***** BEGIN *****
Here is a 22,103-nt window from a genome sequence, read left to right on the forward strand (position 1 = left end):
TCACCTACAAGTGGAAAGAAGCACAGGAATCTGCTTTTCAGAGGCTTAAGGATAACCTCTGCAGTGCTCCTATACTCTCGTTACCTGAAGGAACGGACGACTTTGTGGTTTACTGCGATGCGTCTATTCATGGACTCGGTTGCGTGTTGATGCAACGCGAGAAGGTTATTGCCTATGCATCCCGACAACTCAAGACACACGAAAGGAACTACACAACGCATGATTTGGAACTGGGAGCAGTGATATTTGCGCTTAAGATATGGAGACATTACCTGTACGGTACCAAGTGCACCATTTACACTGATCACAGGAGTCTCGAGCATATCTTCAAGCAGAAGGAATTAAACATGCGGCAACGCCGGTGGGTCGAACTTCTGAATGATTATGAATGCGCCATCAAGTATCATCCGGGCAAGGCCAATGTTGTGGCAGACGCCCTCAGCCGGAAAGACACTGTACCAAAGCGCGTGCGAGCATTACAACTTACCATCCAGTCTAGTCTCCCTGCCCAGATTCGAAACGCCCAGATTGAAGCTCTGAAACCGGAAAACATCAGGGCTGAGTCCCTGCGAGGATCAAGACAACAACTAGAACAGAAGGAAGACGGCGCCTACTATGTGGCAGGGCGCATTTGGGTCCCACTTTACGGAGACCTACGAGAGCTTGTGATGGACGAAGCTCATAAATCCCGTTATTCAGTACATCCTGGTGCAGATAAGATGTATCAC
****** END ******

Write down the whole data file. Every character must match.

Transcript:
Here is a 22,103-nt window from a genome sequence, read left to right on the forward strand (position 1 = left end):
TCACCTACAAGTGGAAAGAAGCACAGGAATCTGCTTTTCAGAGGCTTAAGGATAACCTCTGCAGTGCTCCTATACTCTCGTTACCTGAAGGAACGGACGACTTTGTGGTTTACTGCGATGCGTCTATTCATGGACTCGGTTGCGTGTTGATGCAACGCGAGAAGGTTATTGCCTATGCATCCCGACAACTCAAGACACACGAAAGGAACTACACAACGCATGATTTGGAACTGGGAGCAGTGATATTTGCGCTTAAGATATGGAGACATTACCTGTACGGTACCAAGTGCACCATTTACACTGATCACAGGAGTCTCGAGCATATCTTCAAGCAGAAGGAATTAAACATGCGGCAACGCCGGTGGGTCGAACTTCTGAATGATTATGAATGCGCCATCAAGTATCATCCGGGCAAGGCCAATGTTGTGGCAGACGCCCTCAGCCGGAAAGACACTGTACCAAAGCGCGTGCGAGCATTACAACTTACCATCCAGTCTAGTCTCCCTGCCCAGATTCGAAACGCCCAGATTGAAGCTCTGAAACCGGAAAACATCAGGGCTGAGTCCCTGCGAGGATCAAGACAACAACTAGAACAGAAGGAAGACGGCGCCTACTATGTGGCAGGGCGCATTTGGGTCCCACTTTACGGAGACCTACGAGAGCTTGTGATGGACGAAGCTCATAAATCCCGTTATTCAGTACATCCTGGTGCAGATAAGATGTATCAC